Due to the nature of the project, our data risked being upstaged by the other actors. The project marked our first time together as a team--three people coming together with many different ideas, concerns, and temperaments. In the beginning, we decided to go away from each other (it was best not to get too close too soon), identify data bits, then come back together to see what data each believed to be important. After the first manual cut-and-paste session, we realized that a purely manual operation would take many hours and waste reams of paper. At that point, we realized we needed to address this issue, or the data, our star, risked being upstaged by the supporting cast. We did not want to manually code and re-code. We did not want to put the data in the hands of some unknown computer-driven qualitative program lest the program becomes the star.
A star becomes and stays a star only with the help of the supporting cast and crew hard at work in the wings. The cast and crew must utilize their talents and come together as one in order for the star to shine--so it was with our project. We now take you back stage to show you how the cast and crew prepared for opening night . . .
Rehearsal (pulling the data together)
Behind the curtain, we first had a scissor party to cut out the individual data bits and we dumped them unceremoniously in a pile. With the data bits in a cluttered stack, we laid out sheets of paper on a large table and began "scanning the data for categories of phenomena and for relationships among the categories" (Goetz & LeCompte, 1981, p. 57). As we found similarities of units, we assembled them into piles of look-alike, feel-alike groups. We wound up with sixteen stacks, or categories, into which the data seemed to fall naturally. These sixteen categories served as our initial category set, and we assigned some initial short names to these according to our interpretation of what each seemed to be saying. Many had warned us that our initial category set would probably be just a starting point. As we sat at the end of our scissor party looking at each other and reflecting on the amount of work this had been, we hoped we were at least close to a final category set.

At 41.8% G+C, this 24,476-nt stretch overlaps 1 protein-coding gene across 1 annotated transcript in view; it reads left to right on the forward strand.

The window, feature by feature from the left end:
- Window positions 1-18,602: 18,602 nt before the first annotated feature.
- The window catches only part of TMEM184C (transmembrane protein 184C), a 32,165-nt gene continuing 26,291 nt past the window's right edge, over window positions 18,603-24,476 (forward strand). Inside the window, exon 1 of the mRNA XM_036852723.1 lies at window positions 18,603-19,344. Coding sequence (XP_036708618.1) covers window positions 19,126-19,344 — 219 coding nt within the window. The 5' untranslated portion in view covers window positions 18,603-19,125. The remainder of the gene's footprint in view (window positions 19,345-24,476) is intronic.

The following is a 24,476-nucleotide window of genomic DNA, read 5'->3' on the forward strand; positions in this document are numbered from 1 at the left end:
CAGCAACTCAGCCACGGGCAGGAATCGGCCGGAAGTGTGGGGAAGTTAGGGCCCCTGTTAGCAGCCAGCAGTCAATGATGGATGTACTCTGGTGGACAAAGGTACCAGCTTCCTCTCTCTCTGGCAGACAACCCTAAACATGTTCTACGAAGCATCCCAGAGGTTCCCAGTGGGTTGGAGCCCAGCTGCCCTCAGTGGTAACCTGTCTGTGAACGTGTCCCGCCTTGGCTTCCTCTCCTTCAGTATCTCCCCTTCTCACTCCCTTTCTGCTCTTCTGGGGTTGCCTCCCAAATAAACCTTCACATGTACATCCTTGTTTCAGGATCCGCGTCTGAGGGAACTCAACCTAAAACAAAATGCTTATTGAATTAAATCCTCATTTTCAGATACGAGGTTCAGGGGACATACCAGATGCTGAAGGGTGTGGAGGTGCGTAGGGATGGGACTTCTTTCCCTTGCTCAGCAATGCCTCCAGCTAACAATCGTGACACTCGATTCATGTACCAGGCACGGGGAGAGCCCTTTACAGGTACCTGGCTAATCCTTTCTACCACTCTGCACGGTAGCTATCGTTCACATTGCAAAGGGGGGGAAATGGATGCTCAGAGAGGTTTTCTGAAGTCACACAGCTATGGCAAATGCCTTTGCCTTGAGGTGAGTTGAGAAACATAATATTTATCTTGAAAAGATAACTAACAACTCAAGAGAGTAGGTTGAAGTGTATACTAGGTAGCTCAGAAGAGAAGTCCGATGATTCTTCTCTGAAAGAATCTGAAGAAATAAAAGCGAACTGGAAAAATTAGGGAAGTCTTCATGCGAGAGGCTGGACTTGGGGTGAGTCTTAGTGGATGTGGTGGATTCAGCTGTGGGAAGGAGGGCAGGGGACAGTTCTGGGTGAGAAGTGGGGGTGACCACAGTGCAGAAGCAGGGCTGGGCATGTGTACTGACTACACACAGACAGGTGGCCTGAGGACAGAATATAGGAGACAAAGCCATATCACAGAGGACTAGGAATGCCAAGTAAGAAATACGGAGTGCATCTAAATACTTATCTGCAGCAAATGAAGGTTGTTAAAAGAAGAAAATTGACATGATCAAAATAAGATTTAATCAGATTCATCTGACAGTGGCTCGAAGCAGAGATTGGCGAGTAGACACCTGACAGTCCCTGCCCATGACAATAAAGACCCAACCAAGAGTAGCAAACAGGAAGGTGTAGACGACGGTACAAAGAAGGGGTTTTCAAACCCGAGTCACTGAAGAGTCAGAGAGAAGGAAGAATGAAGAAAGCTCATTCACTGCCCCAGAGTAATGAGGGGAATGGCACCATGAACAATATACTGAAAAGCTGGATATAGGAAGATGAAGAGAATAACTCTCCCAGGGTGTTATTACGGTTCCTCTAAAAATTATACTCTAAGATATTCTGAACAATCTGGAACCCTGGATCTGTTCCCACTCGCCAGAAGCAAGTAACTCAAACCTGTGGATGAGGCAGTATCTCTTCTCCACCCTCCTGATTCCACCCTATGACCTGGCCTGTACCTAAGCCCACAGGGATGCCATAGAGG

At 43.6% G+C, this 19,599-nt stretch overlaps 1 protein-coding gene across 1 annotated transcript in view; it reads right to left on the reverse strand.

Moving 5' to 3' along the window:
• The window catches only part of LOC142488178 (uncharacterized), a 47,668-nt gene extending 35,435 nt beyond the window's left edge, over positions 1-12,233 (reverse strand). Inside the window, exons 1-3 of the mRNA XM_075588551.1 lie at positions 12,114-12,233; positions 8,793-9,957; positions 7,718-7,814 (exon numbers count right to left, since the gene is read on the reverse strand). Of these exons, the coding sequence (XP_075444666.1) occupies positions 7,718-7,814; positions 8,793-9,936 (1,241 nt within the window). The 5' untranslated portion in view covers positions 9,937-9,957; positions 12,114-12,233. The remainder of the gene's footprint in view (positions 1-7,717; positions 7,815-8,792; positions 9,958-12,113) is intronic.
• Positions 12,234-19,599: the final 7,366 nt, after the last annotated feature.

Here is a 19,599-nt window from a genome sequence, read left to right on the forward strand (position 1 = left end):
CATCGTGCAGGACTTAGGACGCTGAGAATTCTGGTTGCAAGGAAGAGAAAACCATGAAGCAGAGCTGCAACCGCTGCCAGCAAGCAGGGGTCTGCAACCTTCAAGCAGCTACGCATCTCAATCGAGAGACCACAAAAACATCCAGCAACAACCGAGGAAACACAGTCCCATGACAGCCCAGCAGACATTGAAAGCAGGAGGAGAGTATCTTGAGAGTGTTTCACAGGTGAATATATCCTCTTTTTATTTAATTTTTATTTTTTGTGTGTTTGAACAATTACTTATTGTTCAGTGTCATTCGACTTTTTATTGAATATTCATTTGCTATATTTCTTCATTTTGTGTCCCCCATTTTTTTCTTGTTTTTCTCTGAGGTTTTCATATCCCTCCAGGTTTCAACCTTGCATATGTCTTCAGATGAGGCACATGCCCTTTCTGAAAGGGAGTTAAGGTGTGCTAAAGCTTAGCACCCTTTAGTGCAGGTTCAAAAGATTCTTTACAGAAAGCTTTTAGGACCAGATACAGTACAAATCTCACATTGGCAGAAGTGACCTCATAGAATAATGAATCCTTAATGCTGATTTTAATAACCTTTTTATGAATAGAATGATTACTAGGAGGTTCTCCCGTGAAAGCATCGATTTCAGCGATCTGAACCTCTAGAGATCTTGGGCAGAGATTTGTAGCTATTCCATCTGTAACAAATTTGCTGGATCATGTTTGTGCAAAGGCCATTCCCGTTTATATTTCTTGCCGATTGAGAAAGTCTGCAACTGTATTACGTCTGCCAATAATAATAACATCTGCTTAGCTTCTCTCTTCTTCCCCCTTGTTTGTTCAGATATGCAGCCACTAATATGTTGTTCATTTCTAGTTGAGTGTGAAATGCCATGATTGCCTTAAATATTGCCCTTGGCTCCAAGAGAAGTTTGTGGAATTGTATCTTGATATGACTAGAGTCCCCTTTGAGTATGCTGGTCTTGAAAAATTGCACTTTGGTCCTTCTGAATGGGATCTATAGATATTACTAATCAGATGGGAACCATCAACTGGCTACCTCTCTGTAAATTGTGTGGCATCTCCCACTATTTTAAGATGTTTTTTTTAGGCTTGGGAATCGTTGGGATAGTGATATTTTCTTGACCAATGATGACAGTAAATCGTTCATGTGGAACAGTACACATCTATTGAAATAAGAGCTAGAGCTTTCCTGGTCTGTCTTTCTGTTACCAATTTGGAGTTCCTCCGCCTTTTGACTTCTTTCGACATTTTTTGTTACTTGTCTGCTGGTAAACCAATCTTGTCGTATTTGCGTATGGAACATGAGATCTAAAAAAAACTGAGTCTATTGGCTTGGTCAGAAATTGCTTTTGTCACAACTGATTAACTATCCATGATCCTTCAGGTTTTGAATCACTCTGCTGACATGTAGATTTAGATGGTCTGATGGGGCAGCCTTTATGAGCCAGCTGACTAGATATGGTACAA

Independently and collectively, the three of us looked at our initial category set. Even with categories, we still saw chaos and lack of organization with our data. Jointly, and concurrently with our research advisor, we agreed where and how to continue with data organization.
We realized we did not have sixteen simple categories, but rather multiple categories with subcategories. This implied we needed at least one major revision of our category set. We continually struggled with logical levels of data categories. It was at this point, thinking of multiple scissor parties yet to come, we considered the possibility of computer programs to help us.
We had neither time nor inclination to purchase and learn another software program. But in our review of software programs, we realized the process itself was a simple one consisting of assigning codes to data bits and then sorting and tracking them.